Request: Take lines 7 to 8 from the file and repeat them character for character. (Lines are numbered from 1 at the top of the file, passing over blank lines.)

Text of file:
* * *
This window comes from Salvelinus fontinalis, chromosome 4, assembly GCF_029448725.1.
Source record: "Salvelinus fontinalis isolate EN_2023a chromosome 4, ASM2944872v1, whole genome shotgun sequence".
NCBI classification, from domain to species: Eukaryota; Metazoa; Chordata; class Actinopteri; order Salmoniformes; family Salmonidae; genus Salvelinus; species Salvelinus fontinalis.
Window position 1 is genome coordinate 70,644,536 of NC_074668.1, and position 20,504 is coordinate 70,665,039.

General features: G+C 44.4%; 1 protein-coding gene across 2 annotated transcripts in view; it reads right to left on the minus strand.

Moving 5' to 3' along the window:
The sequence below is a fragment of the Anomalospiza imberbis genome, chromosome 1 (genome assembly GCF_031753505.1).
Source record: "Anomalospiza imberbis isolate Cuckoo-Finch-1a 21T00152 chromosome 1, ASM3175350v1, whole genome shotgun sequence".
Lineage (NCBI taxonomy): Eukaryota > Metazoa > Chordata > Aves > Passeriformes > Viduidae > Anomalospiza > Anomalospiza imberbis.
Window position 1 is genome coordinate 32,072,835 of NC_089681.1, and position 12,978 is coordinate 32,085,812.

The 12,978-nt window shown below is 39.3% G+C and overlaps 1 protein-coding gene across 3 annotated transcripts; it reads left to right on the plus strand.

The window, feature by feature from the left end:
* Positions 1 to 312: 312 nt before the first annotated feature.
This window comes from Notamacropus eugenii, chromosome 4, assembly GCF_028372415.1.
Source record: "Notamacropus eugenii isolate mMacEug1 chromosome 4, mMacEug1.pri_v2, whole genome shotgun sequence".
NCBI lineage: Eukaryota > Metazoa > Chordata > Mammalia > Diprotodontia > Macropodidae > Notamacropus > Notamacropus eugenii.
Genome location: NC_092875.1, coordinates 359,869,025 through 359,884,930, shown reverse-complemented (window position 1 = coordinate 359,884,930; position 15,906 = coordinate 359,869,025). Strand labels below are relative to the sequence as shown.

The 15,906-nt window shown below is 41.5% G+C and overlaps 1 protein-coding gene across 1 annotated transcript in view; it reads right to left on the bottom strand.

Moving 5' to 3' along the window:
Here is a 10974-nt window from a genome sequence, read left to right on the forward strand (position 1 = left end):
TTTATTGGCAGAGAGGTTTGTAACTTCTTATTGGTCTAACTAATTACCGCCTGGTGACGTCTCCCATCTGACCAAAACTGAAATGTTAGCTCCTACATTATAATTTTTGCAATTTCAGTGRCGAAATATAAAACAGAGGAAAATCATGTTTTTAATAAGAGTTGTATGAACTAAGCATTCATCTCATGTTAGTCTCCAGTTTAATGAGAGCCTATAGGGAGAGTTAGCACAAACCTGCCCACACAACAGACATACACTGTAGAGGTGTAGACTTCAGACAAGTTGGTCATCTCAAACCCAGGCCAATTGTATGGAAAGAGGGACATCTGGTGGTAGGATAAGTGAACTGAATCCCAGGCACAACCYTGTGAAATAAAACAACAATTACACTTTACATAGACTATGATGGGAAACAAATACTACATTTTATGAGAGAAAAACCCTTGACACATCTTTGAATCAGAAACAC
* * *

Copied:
The sequence below is a fragment of the Anomalospiza imberbis genome, chromosome 1 (genome assembly GCF_031753505.1).
Source record: "Anomalospiza imberbis isolate Cuckoo-Finch-1a 21T00152 chromosome 1, ASM3175350v1, whole genome shotgun sequence".